Addiction can take such a huge toll on our livelihood, and, over time, it’s quite possible that a person can become disconnected from their mind, body and/or spirit. When one area of emphasis is disconnected, the other parts begin to feel “out of whack” too – and it’s during these times that individuals often find themselves stuck in a negative cycle. Even when addiction isn’t present, self-compassion can be incredibly hard to achieve, whether it’s due to the lingering pain from trauma or the aftermath of mean comments people have said, difficult circumstances or mental illness.
If you’re currently on the road to addiction recovery, you’ll find that self-compassion is crucial for a healthy, well-rounded approach to life. Without it, we’re likely to criticize ourselves for the smallest mistakes – and, since we’re only human, it’s a natural part of life that we need to learn to accept. Even the most shameful moments of life can be tended to with self-compassion, and this is what helps us to grow and become better people over time.
Dr. Kristen Neff, author and professional in social work, explains that self-compassion involves several components:
- Self-kindness vs. self-judgment: being warm and understanding of ourselves when we suffer, fail, or feel inadequate.
- Common humanity vs. isolation: recognizing that suffering, failing and feeling inadequate is all part of being human – and that nobody truly experiences any of these in isolation.
- Mindfulness vs. over-identification: taking a balanced approach towards negative emotions and being receptive to whatever experiences we’re having while finding compassion for ourselves at the same time.
As you’ve just finished reading these aspects of self-compassion, what would you say? Are you more critical of yourself, or are you more loving? Dr. Neff states: “Instead of just ignoring your pain with a ‘stiff upper lip’ mentality, you stop to tell yourself, ‘this is really difficult right now, how can I comfort and care for myself in this moment?’”
The problem is that many of us grew up in homes where our parents or caregivers either didn’t expect anything from us or expected too much. Throughout childhood, this can lead us to feel as though we’re either not good enough, or we must do everything right – and it can translate into adulthood and throughout the rest of our lives if we let it.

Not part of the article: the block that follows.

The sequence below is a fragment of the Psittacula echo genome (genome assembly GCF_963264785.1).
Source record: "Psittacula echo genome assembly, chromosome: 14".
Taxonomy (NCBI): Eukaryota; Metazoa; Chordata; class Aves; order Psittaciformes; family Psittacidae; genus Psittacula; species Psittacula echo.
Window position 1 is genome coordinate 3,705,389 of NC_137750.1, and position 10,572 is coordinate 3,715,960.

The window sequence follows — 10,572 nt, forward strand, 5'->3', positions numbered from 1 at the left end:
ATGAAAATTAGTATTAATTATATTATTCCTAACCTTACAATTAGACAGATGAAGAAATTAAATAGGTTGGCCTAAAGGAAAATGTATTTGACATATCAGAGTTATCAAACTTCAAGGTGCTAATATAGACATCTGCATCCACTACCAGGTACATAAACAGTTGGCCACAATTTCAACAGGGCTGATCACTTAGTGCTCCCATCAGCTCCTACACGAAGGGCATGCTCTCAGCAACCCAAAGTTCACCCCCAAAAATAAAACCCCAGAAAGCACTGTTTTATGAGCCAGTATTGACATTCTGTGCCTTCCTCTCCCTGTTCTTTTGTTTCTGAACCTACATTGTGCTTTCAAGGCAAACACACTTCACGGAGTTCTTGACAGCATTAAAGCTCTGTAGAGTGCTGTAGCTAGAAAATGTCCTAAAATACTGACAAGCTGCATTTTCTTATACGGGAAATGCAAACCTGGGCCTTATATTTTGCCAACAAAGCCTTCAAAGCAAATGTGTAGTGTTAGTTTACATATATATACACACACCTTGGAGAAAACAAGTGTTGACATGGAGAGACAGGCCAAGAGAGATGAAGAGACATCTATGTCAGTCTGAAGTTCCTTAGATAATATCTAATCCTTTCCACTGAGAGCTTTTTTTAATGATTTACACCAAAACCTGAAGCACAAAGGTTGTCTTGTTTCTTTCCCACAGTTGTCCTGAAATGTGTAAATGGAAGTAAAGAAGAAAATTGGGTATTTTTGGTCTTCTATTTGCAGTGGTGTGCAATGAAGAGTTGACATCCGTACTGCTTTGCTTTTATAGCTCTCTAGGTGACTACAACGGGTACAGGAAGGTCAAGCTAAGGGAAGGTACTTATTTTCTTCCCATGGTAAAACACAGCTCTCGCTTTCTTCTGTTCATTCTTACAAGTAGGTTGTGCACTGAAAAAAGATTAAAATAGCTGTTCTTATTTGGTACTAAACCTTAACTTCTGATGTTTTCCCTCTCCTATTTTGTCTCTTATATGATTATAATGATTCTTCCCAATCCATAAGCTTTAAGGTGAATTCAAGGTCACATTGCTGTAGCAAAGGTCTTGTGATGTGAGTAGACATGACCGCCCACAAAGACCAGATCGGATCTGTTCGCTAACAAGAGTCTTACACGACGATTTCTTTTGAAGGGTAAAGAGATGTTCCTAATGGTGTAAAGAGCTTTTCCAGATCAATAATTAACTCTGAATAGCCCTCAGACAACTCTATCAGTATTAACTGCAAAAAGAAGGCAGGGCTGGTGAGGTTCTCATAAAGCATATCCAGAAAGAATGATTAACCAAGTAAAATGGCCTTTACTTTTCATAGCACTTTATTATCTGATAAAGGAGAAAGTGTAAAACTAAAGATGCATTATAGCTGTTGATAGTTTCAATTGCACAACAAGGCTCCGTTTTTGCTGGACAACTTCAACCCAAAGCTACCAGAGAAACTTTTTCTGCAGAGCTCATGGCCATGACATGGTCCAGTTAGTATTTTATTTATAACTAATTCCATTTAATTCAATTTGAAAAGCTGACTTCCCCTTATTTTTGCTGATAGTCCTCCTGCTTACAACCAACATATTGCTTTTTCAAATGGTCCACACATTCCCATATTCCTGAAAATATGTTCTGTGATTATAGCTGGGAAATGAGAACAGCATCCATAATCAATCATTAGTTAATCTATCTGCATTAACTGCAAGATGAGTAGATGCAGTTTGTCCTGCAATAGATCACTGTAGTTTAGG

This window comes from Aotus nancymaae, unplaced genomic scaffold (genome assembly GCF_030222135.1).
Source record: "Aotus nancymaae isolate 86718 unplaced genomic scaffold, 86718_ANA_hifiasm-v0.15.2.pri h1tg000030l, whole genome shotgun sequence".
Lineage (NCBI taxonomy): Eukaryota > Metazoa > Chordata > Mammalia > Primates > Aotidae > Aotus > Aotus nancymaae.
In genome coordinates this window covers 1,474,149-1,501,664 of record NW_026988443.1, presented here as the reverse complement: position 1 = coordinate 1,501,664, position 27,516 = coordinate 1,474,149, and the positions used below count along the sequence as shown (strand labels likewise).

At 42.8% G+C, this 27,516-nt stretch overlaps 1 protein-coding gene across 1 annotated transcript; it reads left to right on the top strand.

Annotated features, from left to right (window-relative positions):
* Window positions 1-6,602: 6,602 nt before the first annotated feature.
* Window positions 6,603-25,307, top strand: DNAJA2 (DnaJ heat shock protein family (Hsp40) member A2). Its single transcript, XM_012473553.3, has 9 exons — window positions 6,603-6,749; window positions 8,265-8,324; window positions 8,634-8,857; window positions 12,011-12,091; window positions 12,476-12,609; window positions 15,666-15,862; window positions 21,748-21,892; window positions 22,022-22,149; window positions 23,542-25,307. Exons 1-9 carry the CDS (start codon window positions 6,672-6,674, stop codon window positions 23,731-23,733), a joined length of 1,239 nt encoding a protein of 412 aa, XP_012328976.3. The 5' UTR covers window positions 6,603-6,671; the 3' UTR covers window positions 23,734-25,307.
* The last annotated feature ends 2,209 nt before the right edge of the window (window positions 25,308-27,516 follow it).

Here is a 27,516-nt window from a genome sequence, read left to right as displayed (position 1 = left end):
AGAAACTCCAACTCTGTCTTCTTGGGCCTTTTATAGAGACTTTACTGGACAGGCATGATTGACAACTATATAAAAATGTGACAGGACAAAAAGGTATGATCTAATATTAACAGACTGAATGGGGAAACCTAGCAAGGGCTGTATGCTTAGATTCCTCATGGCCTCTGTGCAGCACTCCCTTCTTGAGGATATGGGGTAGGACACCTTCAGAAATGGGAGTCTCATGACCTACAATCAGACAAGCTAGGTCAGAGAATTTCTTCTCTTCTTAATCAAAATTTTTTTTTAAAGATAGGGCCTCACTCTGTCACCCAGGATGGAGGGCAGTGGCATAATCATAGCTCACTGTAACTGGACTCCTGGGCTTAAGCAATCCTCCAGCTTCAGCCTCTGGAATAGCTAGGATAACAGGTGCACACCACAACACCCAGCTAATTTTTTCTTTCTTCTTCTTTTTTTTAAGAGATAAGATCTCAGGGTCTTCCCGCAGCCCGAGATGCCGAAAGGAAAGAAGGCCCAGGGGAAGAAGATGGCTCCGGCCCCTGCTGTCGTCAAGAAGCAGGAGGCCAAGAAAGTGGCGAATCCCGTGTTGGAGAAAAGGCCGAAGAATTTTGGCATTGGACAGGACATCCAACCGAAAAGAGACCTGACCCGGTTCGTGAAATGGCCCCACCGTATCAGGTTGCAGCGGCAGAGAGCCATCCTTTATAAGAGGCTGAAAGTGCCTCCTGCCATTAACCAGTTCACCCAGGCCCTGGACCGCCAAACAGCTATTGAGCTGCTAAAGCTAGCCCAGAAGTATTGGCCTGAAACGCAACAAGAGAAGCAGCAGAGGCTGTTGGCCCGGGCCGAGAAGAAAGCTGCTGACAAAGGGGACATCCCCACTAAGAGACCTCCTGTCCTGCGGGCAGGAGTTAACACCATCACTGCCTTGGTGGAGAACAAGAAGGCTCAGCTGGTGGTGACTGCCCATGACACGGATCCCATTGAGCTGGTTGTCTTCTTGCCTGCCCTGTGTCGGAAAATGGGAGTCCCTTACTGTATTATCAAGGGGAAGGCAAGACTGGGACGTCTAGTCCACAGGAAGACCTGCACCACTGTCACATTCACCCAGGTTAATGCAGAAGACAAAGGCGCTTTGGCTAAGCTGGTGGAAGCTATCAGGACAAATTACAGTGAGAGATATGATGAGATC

Self-Criticism vs. Self-Compassion
It’s crucial to know that self-compassion isn’t about allowing ourselves to fall victim to our circumstances. It’s quite easy to fall into the trap of, “This and this happened to me, and I’m just so broken from it that I can’t ever become stronger” or “This event occurred, and because of that I can never trust another person again” because that means that we’re closing off our mind, body, and spirit to growing and becoming stronger. Even amidst what feels like a tragic storm, a person can rise again from it – of course, after offering self-compassion and allowing oneself to feel their emotions in a healthy way.
A study published in the journal Mindfulness explored the application of self-compassion for those recovering from alcoholism, and found 6 facets that truly made a difference in these individuals’ recovery journeys:
- Common humanity
At the beginning of the study, the researchers found that participants were extremely high in depression, anxiety, stress, and alcohol use, and were extremely low in self-compassion; by the end of the study, which involved 15 weeks of clinical assessments and practice in self-compassion, participants were reported a significant increase in mindfulness, common humanity, and self-kindness, with significant decreases in self-judgment, isolation, and over-identification. What this goes to show is that self-compassion can be strengthened over time – it’s just all about practicing it on a daily basis, and remaining dedicated even on the hardest of days.
Applying Self-Compassion in Addiction Recovery
Sharon Salzberg, a world-renowned teacher, and best-selling author, once stated, “To truly love ourselves, we must challenge our beliefs that we need to be different or better.”
This is an incredibly powerful quote – because it enlightens us to the idea that we’re fine just as we are. We don’t need to feel upset because of who we are – because there are amazing qualities, talents, and gifts that we all have to offer to the world. We just have to learn to recognize and embrace them. If you’re ready to practice some self-compassion in your recovery journey, try some of the following exercises:
- Imagine yourself as a small child who is scared, or hurt, or feeling unloved. How would you treat them? What would you say?
- Give yourself permission – out loud – to be imperfect.
- Practice mindfulness by breathing and focusing in on the present moment, whenever you can.
- Remind yourself that suffering is a part of the human experience and that you’re not alone.
If you’re ready to strengthen your self-compassion as you move along your journey to recovery, speak with a professional from Avalon Malibu today. Healing is possible – but you can’t give up.
Avalon Malibu is a world-renowned, California state-licensed mental health and substance abuse recovery center. If you are ready to seek treatment to develop the tools you need to overcome life’s obstacles and be on the road towards happiness, health, and well-being, call us today at 844-857-5992 for a consultation. It’s never too late, and there are people here ready to help you – it’s never too late to begin taking steps towards a happier, healthier life.